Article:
Trump warns of 'death & destruction' if charged with a crime
By Gram Slattery and Nathan Layne
WASHINGTON (Reuters) - Former U.S. President Donald Trump warned of potential "death & destruction" if he faces criminal charges, hours after New York prosecutors probing his hush-money payment to porn star Stormy Daniels said they would not be intimidated.
The early Friday post on Trump's Truth Social media site was the latest in a string of verbal attacks on Manhattan District Attorney Alvin Bragg since last Saturday when Trump wrongly predicted he would be arrested three days later.
Trump falsely claims his defeat in 2020 was the result of fraud - a claim that inspired his followers to launch a deadly Jan. 6, 2021, assault on the U.S. Capitol in a failed bid to stop Congress from certifying the election of Democratic President Joe Biden, who bested the Republican Trump by more than 7 million votes.
"What kind of person can charge another person, in this case a former President of the United States, who got more votes than any sitting President in history, and leading candidate (by far!) for the Republican Party nomination, with a Crime, when it is known by all that NO Crime has been committed, & also known that potential death & destruction in such a false charge could be catastrophic for our Country?" wrote Trump, who is seeking the 2024 Republican presidential nomination.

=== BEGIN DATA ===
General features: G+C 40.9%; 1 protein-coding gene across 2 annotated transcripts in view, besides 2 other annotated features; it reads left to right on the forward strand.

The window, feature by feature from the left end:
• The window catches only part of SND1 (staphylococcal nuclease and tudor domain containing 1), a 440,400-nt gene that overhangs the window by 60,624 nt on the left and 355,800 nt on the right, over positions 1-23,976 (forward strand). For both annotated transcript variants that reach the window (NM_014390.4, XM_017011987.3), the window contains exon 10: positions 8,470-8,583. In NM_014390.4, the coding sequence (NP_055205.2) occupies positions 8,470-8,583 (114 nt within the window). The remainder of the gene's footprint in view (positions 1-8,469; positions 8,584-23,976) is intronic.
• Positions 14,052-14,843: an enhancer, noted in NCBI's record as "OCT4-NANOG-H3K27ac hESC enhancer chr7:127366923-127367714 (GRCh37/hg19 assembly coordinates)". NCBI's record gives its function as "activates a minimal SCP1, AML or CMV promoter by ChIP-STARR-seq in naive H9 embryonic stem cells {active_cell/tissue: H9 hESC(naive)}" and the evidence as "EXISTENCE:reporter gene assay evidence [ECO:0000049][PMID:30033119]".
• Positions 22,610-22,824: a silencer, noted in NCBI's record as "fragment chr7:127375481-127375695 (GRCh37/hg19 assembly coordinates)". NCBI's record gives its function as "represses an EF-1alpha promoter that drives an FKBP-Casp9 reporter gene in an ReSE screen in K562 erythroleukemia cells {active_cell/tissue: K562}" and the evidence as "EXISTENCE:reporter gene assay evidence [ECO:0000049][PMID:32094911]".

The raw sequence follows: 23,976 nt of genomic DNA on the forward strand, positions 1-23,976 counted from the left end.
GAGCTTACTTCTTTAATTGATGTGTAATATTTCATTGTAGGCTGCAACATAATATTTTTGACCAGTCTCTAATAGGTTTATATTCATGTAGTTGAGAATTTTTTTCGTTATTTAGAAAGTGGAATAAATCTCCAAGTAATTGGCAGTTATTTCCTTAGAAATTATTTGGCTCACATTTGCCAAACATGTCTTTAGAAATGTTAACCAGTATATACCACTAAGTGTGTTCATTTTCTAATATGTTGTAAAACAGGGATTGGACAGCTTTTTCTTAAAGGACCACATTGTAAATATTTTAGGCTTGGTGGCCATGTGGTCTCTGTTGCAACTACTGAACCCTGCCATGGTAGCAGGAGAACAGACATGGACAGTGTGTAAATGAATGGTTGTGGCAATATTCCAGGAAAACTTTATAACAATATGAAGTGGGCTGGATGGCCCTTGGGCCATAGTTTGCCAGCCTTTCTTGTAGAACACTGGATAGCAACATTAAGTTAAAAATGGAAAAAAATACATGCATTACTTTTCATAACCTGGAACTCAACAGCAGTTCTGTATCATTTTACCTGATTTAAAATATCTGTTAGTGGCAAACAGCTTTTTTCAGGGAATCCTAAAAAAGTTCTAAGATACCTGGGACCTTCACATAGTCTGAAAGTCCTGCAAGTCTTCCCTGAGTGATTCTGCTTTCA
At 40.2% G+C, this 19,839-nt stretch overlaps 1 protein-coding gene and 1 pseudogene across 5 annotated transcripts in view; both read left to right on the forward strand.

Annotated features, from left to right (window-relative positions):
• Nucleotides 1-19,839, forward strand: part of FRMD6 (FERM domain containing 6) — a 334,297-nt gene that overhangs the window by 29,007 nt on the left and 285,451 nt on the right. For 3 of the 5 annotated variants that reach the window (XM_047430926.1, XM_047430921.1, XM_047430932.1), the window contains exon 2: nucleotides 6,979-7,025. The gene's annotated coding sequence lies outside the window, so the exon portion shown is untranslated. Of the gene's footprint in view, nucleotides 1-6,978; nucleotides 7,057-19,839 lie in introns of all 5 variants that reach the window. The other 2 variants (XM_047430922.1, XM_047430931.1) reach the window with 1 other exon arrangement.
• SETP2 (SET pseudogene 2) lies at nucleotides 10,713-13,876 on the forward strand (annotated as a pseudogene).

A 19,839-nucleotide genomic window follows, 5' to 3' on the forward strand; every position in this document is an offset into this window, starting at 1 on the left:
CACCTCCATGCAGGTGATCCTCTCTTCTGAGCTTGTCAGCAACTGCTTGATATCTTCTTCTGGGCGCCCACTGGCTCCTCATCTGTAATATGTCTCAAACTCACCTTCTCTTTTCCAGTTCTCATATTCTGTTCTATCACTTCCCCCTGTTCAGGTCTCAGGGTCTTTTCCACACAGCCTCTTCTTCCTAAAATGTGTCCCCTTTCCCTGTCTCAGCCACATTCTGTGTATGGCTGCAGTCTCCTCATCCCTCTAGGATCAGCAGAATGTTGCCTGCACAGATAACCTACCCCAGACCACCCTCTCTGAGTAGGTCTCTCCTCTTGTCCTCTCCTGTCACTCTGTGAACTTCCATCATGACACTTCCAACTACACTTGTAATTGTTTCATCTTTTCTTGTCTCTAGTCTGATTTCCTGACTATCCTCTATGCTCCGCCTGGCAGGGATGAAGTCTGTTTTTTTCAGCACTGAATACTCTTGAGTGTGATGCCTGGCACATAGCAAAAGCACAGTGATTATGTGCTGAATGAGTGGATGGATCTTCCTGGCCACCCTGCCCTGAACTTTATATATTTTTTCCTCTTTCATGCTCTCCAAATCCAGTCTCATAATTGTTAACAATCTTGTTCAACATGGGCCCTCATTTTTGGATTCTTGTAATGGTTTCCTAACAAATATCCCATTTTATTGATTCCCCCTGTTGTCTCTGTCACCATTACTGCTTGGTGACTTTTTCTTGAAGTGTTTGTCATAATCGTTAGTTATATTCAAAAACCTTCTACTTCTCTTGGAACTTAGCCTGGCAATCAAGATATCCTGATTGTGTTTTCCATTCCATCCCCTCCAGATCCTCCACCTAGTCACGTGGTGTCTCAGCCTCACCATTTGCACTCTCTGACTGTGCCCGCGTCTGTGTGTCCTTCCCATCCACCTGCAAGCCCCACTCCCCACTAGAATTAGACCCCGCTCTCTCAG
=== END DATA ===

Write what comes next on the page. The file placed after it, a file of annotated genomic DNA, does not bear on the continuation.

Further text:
Bragg's office, in a letter to Republican committee chairmen in Congress on Thursday, challenged their standing to investigate his office and said Trump had "created a false expectation that he would be arrested" in his Saturday post.
The letter called the chairmen's request for communications, documents and testimony an "unlawful incursion into New York's sovereignty."
Stormy Daniels, an adult film actress and director whose real name is Stephanie Clifford, has said she received the money in exchange for keeping silent about a sexual encounter she had with Trump in 2006.
Trump has denied ever having an affair with Daniels, and has called the payment a "simple private transaction." He has said he did not commit a crime and has called the investigation politically motivated.
The Manhattan grand jury probing Trump is not due to reconvene until next week.
In other cases, Georgia prosecutors are looking into Trump's attempts to overturn his election defeat there, and a federal special counsel is investigating both his attempts to overturn his loss and the removal of classified documents from the White House after Trump left office.
On Saturday, Trump will hold a campaign rally in Waco, Texas, 30 years after a raid on the Branch Davidians religious sect there by federal agents resulted in 86 deaths, including four law-enforcement officers.
The event has become a symbol of government overreach for some and is a seminal moment for some right-wing extremist groups.
In an e-mail, a Trump campaign spokesperson said Waco was chosen because it is situated between several major population centers and has the infrastructure needed to host a large event.
(Reporting by Gram Slattery and Nathan Layne; Editing by Scott Malone and Howard Goller)